Rick Womick doesn’t think Beth Harwell has “fully lived up to her responsibilities” as speaker of the Tennessee House of Representatives.
And because she needs to be “held accountable” for her actions over the past year — both in support of Gov. Bill Haslam’s agenda and advancing her own political ambitions — Womick, a conservative Rockvale Republican who just won a third term in the statehouse earlier this month, has decided to take on the establishment-favored Harwell for the lower chamber’s highest post.
“The reason I got into it is because nobody else was willing to run against her, and I said well I’m not going to let her get by with this,” Womick told TNReport this week.
“Instead of serving the people who elected her,” Womick said of Harwell, who just won her 14th term in the Legislature, she’s been focused on raising “an enormous amount of campaign money for her own personal gain and use.”
Womick claims Harwell, who has acknowledged she’s open to a future gubernatorial run, “is sitting right now on $1.3 million that she’s raised over three-and-a-half years on the backs of her fellow legislators.”
“That’s not what we elected her to do,” he said.
Additionally, Womick charges that Harwell did “absolutely nothing” to help protect conservative GOP state reps in the August primary. Instead, she tacitly endorsed an effort by supporters of Gov. Bill Haslam to target incumbent Republicans who the administration felt were getting in the way of Haslam’s agenda.
“She and I sat down and talked about it, and she promised me that wasn’t going to happen,” Womick said. “And it did happen, and she has not spoken out against it.”
Womick, who earlier this year called Haslam a “traitor to the party,” said high-ranking members of the governor’s staff “admitted to being involved in trying to find somebody to run against me.”
Haslam has denied having any direct say in who his supporters target during election season. Harwell said much the same thing. She told TNReport via email on Friday that “an independent group of private individuals chose to get involved in some primaries, which is their prerogative.”
“I can only fully control my own contributions, and I supported our House Republicans, just as I have done for two decades in various capacities,” Harwell added.
Harwell also defended her performance as speaker since the GOP took majority control of the Legislature. She said it “has been such a privilege” to lead the House under Republican dominance, which has been a “great opportunity” for the party to make the Tennessee General Assembly “align with our conservative principles: lower taxes, limited government, and greater economic freedom and prosperity.”
“I have very much enjoyed being speaker, working with each member to help them be successful representatives of their districts and advancing ideas that help all Tennesseans,” Harwell said in the statement.
However, Womick characterized Harwell’s tenure as something of a dictatorship. He said Harwell’s standing order for House Republicans essentially boils down to “do as you’re told, or we’re going to target you.”
Womick said things would be different if he was running the show. Under his leadership House members would get more autonomy — he wouldn’t attempt to limit or sabotage bills in committee, he said.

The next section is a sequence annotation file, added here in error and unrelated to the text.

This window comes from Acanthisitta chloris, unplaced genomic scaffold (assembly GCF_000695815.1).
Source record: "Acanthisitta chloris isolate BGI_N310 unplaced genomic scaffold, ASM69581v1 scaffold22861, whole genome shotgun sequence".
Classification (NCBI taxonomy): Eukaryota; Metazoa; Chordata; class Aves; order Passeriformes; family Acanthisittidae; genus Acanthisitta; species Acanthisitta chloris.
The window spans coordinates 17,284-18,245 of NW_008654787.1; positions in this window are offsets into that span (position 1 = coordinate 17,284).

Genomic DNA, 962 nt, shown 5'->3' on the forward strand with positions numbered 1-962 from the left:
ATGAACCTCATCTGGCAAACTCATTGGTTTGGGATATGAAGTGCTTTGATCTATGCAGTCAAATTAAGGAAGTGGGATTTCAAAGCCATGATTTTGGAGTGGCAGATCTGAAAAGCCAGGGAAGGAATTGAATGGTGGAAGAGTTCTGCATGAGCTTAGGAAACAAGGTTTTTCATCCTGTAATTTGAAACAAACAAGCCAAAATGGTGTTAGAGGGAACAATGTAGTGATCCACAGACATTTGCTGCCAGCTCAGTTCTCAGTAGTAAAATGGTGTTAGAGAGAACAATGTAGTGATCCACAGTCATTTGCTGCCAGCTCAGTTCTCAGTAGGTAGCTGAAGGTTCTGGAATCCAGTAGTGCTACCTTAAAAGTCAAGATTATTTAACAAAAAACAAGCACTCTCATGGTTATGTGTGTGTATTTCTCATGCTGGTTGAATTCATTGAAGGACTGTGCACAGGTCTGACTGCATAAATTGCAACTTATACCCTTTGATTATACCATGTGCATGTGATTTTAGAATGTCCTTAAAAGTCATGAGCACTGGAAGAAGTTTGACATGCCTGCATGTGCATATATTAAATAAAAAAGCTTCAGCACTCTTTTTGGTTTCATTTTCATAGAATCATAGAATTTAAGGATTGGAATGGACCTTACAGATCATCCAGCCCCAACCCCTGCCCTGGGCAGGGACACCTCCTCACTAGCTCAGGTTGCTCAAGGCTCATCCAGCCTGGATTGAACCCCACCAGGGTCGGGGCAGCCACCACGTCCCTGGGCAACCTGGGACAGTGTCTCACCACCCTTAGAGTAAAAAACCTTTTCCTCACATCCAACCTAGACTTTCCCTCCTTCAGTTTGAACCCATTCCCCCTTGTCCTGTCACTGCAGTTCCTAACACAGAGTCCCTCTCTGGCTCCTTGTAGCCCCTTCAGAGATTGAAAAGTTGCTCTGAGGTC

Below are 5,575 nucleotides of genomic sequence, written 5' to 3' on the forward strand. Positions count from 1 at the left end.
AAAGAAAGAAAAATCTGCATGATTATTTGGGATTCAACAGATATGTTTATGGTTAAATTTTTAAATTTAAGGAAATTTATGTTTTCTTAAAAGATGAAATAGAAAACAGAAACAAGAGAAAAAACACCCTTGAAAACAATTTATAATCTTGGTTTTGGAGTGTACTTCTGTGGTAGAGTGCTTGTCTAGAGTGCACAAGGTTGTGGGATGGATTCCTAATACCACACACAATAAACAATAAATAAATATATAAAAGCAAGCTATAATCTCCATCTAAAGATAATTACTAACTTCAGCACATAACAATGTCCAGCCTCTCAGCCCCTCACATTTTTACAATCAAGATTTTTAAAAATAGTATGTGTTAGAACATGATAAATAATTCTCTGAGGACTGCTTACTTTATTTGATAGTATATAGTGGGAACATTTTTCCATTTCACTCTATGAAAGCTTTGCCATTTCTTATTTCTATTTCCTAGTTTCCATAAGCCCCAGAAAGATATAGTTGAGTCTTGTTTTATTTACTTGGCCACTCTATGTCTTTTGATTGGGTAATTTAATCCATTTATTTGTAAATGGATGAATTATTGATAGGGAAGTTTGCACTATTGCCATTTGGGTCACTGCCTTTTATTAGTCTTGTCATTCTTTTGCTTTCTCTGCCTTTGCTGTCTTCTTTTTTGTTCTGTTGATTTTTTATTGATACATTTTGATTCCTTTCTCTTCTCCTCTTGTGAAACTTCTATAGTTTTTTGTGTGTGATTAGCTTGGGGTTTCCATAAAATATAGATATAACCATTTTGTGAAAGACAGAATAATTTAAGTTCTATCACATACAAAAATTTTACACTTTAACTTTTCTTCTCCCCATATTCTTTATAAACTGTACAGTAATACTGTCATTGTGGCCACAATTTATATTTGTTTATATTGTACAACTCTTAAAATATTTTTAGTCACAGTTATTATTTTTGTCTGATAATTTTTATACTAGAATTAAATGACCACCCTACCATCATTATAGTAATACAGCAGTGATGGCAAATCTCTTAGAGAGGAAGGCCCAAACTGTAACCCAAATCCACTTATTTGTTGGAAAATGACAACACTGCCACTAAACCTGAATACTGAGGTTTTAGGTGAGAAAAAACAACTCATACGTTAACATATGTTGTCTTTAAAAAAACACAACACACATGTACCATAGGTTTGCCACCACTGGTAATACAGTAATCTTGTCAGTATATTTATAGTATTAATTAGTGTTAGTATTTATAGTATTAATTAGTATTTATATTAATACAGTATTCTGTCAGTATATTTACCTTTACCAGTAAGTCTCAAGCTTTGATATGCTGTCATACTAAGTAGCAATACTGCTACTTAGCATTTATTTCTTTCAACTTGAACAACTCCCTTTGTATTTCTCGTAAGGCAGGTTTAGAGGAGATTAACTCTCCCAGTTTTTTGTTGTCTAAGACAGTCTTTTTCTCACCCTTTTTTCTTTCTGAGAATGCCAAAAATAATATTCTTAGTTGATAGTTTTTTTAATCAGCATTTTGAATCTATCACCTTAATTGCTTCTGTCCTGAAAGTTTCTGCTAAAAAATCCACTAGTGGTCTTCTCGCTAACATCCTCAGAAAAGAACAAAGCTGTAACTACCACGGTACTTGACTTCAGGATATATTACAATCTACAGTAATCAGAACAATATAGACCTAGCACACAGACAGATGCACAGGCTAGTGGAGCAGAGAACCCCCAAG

“The bottom line of this,” Womick said, is that under his leadership the House would be more democratic — all the individual elected representatives would have a stake in “running the show,” not just the GOP caucus bigwigs.
And Womick said he’d ensure all bills get a fair hearing if the sponsor wants it. “That’s Democrats and Republicans,” Womick said. “As a publicly elected servant, they have the right for their voices to be heard, not stifled by committee chairmen.” The situation lately, he said, has been that when bills are opposed by the governor or House leadership, they either never get a hearing or are held up until the end of session “when there’s no chance for them to even pass.”
Womick said he’d provide procedural direction to the body’s members “at their request,” but his guidance wouldn’t be “overhanded.”
He also wants to see a more independent legislative branch. Haslam has too much control over what does and doesn’t get through the General Assembly — such as with the fiscal note process, which has gotten “out of control,” said Womick. The last few years, he said that if Haslam “wants the de facto veto of a bill,” the administration “just slaps a fiscal note on it.”
Speaker Harwell has done nothing to stand up to the governor and prevent executive-branch interference in the lawmaking process, Womick said.
Additionally, state law requires a fiscal note be attached to a bill within 13 days of filing, something the Haslam administration routinely ignores, he said. “There are going to be honest, straightforward fiscal notes, and the governor’s going to have very little say-so when it comes to the time-frame,” said Womick. “We’re going to stick with what the law says.”
Harwell dismissed Womick’s allegations regarding the stifling of legislation. “I have always allowed a fair hearing on every single bill, and whether or not bills advance is the purview of the committee to which it is assigned. Those hearings are all done in public view,” Harwell said.